Time Check: 4:39 am. At a quiet place all by myself
….and why should I wait for Val’s day & your birthday to celebrate you. With have been together for over a decade now. Started off as Penpals; way before all these social networks popped up. Funny enough we both can’t remember which social network it was. We lied to everyone we met on campus. and we would later laugh about it when alone.
I remember how I wanted to see that cute, light-skinned –Tema C4 girl badly. My first time I Accra somewhere 2007, I wanted to see you and you had an excuse for me.
The young Rastaman didn’t lose hope. I kept the connection and lucky for me in 2008 you got admission to Takoradi Polytechnic (T-Poly).
One sunny afternoon, a strange number with a sweet voice called my number and said: “Hi, Fiifi, this is your penpal, Rhoda”. My heart was filled with so much excitement.
I was still waiting for my admission then. I gave up the hopes of being on UCC’s campus and worked on gaining admission to T-Poly, just to get closer to you.
Being at the Borga Hostel, every evening after my smoking session with Bimma, became an important schedule. I couldn’t miss that for anything.
Penpals nicely developed to Friendship. I remember telling you so many interesting stories about life in Effia-Kuma and Takoradi.
“The Mayor of Effia-Kuma,” I said. We enjoying going to the beach on weekends, (Last Hour was our favourite), and before heading back to the hostel we would stop by the SOS pub for some drinks.
Borga Hostel was an all-girls hostel, and the ladies enjoyed the company of the Rastaman. I knew being with a man on dreadlocks was never part of your plans.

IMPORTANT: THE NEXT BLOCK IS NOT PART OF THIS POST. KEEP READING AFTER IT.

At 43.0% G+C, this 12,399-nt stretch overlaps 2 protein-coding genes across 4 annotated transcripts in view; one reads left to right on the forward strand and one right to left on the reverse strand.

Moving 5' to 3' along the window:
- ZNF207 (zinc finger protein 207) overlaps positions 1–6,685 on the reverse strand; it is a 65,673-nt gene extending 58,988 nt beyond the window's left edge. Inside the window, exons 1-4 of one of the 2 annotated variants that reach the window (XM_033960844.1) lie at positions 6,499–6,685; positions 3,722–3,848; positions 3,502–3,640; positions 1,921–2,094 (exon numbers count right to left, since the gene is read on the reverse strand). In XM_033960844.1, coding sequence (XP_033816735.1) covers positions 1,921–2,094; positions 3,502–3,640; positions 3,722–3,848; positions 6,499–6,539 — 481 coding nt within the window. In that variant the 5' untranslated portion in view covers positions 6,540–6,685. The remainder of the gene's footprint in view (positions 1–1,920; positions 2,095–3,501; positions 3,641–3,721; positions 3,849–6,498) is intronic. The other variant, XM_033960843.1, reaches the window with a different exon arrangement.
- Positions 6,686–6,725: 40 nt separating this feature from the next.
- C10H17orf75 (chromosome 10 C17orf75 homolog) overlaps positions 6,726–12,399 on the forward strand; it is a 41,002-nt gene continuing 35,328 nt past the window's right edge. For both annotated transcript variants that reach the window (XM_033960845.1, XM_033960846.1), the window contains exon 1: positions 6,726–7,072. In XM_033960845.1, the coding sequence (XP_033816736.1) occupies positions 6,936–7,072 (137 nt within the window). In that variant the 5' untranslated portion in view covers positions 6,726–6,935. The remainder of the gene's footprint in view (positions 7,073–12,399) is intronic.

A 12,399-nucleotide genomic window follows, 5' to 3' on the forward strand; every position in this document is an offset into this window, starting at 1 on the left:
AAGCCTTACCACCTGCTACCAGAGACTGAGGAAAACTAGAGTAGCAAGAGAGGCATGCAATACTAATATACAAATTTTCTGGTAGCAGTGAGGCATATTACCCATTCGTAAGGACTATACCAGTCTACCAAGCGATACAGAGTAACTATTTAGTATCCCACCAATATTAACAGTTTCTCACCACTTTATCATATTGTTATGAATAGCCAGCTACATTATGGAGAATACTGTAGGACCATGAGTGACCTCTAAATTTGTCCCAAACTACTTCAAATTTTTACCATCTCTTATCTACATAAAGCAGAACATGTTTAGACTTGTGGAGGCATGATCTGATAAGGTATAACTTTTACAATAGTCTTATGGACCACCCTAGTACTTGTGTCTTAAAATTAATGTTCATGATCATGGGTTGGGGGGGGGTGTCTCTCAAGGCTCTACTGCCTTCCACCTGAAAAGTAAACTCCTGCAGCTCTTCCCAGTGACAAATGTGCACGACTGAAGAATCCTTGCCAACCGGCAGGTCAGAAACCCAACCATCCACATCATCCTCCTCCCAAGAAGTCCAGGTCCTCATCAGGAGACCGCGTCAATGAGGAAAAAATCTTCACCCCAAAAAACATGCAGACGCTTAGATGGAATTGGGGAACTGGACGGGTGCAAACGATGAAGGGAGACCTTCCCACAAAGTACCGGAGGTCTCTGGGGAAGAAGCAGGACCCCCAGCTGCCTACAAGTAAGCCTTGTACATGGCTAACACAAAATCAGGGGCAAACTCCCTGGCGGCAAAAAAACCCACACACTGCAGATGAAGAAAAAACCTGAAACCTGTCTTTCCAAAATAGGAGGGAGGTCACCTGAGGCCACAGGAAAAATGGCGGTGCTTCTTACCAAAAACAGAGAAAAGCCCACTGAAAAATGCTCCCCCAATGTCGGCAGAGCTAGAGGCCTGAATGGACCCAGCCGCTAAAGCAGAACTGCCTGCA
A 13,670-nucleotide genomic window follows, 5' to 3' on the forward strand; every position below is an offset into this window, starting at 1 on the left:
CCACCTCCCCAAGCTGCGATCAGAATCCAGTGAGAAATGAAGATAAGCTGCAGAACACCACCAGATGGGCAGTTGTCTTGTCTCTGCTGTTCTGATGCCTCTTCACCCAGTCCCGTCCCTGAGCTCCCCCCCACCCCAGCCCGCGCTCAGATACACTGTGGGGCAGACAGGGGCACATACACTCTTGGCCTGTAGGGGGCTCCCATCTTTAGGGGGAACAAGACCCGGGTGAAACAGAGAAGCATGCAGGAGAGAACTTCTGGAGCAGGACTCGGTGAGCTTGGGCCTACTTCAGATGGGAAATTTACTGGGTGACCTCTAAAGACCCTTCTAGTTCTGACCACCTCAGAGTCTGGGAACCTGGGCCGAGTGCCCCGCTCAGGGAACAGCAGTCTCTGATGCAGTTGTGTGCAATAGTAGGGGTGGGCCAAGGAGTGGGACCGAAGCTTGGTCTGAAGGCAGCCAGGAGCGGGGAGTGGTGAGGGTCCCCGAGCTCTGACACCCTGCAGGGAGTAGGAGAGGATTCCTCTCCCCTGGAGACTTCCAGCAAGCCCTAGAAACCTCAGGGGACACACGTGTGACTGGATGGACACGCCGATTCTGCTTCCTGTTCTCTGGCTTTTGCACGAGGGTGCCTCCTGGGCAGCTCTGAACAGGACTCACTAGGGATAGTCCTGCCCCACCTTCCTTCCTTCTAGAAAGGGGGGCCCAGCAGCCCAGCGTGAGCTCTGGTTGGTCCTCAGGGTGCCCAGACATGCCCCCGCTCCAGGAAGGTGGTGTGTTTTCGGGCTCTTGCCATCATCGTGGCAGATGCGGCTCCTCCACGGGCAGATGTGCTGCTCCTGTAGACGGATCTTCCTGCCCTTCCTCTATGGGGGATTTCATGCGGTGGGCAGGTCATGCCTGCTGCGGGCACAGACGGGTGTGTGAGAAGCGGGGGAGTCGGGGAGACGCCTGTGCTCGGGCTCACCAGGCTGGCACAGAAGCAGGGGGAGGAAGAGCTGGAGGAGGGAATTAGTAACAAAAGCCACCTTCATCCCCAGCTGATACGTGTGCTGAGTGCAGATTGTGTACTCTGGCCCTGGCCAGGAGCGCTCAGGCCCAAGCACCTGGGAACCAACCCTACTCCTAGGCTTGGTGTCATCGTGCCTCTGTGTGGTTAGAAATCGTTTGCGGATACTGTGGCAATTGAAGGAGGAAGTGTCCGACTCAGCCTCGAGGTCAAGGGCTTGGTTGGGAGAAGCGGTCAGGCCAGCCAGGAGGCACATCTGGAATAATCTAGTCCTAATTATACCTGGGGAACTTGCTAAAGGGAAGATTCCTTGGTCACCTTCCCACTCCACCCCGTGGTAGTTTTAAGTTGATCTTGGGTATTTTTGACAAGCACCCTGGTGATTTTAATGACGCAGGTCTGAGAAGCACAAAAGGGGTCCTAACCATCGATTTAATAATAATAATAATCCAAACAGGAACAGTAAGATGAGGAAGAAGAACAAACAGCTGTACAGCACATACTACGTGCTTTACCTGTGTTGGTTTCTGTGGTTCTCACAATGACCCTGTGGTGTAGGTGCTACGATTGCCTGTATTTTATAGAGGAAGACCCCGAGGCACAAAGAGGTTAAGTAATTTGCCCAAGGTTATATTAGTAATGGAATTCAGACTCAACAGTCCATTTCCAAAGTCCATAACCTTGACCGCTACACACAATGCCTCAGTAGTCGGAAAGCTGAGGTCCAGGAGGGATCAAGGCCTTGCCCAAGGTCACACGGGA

We became regular Kebab customers at 2 fingers pub.
Funny enough, it took over 3 months to get a hug from you. I wasn’t in a rush. “Good things come to those who wait.”
Our friendship developed into a relationship when I kissed you without your consent for the first time. I apologized a million times and you said “Fii, stop it”
Holala, Rastaman and Church Girl Part 1. ….
2008 – 2011,
We both never enjoyed student life on campus, after our first night at the Akwaaba, we never made it to any campus event. That’s what you get from dating boring conscious Rastaman who doesn’t want to have anything doing with ‘Babylon’.
There were times we would lock ourselves at the hostel, with you crying all night. Not as a result of deep penetration. One wants to join her friends to a party.
I remember telling you, don’t worry, after marriage, we can party as much as we want.
2011 – 2012 – National Service
You lied to your family that you were going for something very important at Takoradi, only to end up at Nsuta – Beposo, just to be with Prince charming.
Your smile was all I was requesting.
I discussed my passion for blogging with you and you handed over your laptop to me. You got me my first smartphone, which was a blackberry bold 2.
You provided money for the purchase of domain names.
I owe it all to you. An angel I called you. I told the world about your endless love, beauty and how lucky I was to have you as a girlfriend.
You told me, your family would never accept a Rastaman. Though I was disappointed, my words convinced you of having my dreadlocks cut down before we get married.
Knowing your family wouldn’t allow you to travel out of Accra, just to see a dreadlock boyfriend, I moved from Takoradi that same year, to be closer to you.
I was only seeing you on Sundays and that created a big problem for us. I wanted to have more of you; spend more time with you.
This year was no different from the former. Your undying love for me never changed. I would never make it to the best boyfriends list for the year, but you kept the optimum love for me. It got scary at a point. “What is she after?”, “Why cant she live me?” This was when I wanted to end it all. But all attempts failed terribly.
I owe it all to you, where will I be without you?
You would call me to come to Tema, just to take me for lunch. On weekends, I would sneak into your house just to spend time with you at the rooftop; we got caught by your brother – Coolio and your mum on numerous occasions
“That Rastaman has started coming into the house”
The early part of the year was when life’s plans of getting married popped up. You suggested we have it on my birthday – December 4. “How many ladies would want their wedding on the husband’s birthday and not theirs? “Naaah,” I said.
We kept shifting dates and on the 12th day of March 2016, you wore my ring.
[TO BE CONTINUED]